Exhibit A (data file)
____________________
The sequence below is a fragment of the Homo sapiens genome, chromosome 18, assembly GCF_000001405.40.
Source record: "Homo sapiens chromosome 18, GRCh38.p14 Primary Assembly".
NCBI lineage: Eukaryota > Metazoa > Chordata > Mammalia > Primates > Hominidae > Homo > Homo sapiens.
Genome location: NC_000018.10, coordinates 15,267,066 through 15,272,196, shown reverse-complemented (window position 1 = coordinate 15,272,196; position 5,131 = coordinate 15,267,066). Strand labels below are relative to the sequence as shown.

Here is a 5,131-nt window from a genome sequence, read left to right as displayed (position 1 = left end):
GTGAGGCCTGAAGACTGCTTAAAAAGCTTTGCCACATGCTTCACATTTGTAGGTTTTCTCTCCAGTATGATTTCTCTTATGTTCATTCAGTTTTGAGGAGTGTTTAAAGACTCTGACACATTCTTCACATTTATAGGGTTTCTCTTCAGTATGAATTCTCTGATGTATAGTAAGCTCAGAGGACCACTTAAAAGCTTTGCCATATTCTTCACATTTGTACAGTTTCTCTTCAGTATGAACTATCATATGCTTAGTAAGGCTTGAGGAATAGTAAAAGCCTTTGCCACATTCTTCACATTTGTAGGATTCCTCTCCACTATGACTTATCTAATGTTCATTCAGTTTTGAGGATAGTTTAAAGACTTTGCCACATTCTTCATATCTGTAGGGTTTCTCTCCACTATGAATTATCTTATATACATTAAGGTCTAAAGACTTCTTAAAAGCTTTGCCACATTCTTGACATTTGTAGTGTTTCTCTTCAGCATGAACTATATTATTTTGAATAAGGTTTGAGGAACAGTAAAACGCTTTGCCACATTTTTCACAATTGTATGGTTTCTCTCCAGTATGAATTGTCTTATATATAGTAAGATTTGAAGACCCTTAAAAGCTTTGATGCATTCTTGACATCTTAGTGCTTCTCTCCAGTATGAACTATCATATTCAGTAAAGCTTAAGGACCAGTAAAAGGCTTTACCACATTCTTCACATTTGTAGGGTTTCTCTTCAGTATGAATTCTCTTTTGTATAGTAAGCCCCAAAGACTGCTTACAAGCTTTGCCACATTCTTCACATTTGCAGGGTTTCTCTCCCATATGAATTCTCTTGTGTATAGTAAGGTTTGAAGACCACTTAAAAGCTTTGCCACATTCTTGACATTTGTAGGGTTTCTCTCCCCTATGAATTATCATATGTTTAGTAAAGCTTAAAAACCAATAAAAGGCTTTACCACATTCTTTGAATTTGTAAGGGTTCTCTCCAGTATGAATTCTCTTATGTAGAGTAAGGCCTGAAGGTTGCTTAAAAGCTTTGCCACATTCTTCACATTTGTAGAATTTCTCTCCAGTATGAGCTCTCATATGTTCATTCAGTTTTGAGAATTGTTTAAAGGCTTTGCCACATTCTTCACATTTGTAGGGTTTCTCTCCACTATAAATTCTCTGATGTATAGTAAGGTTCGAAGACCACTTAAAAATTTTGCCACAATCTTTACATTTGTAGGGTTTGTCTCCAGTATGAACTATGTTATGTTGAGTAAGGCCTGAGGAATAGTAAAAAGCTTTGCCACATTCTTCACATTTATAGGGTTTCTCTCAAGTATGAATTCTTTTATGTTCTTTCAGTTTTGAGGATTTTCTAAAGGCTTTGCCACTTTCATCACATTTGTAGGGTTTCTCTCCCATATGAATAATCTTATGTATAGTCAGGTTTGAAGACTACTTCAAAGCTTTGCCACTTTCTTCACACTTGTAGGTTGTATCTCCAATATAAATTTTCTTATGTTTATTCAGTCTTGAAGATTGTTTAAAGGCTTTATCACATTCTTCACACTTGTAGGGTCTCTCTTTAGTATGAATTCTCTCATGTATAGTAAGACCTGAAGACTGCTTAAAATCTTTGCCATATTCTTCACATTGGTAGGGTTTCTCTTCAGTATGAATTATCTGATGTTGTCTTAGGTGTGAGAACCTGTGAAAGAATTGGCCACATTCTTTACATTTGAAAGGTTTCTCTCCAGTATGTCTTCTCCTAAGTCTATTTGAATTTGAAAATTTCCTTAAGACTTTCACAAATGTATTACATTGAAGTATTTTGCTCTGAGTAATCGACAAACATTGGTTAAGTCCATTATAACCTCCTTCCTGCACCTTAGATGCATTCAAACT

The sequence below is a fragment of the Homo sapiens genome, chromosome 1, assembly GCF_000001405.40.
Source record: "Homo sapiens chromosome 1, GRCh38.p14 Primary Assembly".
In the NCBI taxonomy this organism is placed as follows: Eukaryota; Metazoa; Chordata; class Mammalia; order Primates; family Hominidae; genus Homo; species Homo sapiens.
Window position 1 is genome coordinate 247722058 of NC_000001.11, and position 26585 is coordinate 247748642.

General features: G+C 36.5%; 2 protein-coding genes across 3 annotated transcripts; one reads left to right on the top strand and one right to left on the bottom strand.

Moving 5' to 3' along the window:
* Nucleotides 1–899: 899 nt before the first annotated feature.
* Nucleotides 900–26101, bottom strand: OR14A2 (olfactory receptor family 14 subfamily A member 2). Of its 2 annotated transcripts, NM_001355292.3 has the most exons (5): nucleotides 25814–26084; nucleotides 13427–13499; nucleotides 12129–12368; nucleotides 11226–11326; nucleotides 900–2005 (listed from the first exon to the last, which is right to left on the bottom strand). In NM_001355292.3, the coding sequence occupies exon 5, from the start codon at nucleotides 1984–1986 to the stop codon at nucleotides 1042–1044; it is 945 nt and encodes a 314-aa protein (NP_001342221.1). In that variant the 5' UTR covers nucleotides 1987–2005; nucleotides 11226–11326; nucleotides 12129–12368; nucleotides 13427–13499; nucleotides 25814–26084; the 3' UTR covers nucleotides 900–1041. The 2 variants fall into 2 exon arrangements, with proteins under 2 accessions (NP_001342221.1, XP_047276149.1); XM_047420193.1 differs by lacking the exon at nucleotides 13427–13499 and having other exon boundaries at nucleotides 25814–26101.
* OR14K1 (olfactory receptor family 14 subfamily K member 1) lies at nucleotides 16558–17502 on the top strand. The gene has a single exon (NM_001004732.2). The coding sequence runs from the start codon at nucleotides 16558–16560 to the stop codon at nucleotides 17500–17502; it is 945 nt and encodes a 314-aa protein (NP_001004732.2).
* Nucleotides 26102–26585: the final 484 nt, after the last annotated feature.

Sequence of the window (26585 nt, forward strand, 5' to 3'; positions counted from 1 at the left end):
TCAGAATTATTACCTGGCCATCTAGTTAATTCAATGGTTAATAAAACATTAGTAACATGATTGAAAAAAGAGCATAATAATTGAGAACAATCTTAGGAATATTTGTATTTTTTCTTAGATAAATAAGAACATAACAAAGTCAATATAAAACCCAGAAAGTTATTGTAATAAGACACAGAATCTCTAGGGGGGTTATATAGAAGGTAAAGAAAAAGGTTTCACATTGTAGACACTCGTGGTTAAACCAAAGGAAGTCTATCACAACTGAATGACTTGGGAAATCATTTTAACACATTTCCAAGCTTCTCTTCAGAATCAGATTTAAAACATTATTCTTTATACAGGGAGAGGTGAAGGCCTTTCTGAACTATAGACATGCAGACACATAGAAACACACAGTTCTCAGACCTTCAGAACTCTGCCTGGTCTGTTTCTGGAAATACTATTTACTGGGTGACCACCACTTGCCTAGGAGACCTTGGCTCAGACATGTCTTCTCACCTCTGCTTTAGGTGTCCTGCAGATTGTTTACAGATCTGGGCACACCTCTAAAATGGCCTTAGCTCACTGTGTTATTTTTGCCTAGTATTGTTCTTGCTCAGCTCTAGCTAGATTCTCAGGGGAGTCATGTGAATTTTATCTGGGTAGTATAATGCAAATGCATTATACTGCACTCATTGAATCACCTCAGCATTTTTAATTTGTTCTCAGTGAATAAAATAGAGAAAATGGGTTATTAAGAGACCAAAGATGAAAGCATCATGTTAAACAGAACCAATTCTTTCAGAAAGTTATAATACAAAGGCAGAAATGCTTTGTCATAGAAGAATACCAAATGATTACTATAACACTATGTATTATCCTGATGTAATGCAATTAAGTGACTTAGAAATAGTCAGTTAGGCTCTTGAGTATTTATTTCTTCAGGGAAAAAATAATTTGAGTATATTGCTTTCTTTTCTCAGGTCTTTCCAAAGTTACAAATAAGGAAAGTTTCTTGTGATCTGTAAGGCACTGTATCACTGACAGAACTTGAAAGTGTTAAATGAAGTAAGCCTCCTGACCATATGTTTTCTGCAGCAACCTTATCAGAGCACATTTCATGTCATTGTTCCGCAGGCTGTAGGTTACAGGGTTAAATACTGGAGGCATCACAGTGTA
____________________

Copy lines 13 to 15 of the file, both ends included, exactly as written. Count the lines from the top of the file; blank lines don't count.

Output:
* Nucleotides 1–899: 899 nt before the first annotated feature.
* Nucleotides 900–26101, bottom strand: OR14A2 (olfactory receptor family 14 subfamily A member 2). Of its 2 annotated transcripts, NM_001355292.3 has the most exons (5): nucleotides 25814–26084; nucleotides 13427–13499; nucleotides 12129–12368; nucleotides 11226–11326; nucleotides 900–2005 (listed from the first exon to the last, which is right to left on the bottom strand). In NM_001355292.3, the coding sequence occupies exon 5, from the start codon at nucleotides 1984–1986 to the stop codon at nucleotides 1042–1044; it is 945 nt and encodes a 314-aa protein (NP_001342221.1). In that variant the 5' UTR covers nucleotides 1987–2005; nucleotides 11226–11326; nucleotides 12129–12368; nucleotides 13427–13499; nucleotides 25814–26084; the 3' UTR covers nucleotides 900–1041. The 2 variants fall into 2 exon arrangements, with proteins under 2 accessions (NP_001342221.1, XP_047276149.1); XM_047420193.1 differs by lacking the exon at nucleotides 13427–13499 and having other exon boundaries at nucleotides 25814–26101.
* OR14K1 (olfactory receptor family 14 subfamily K member 1) lies at nucleotides 16558–17502 on the top strand. The gene has a single exon (NM_001004732.2). The coding sequence runs from the start codon at nucleotides 16558–16560 to the stop codon at nucleotides 17500–17502; it is 945 nt and encodes a 314-aa protein (NP_001004732.2).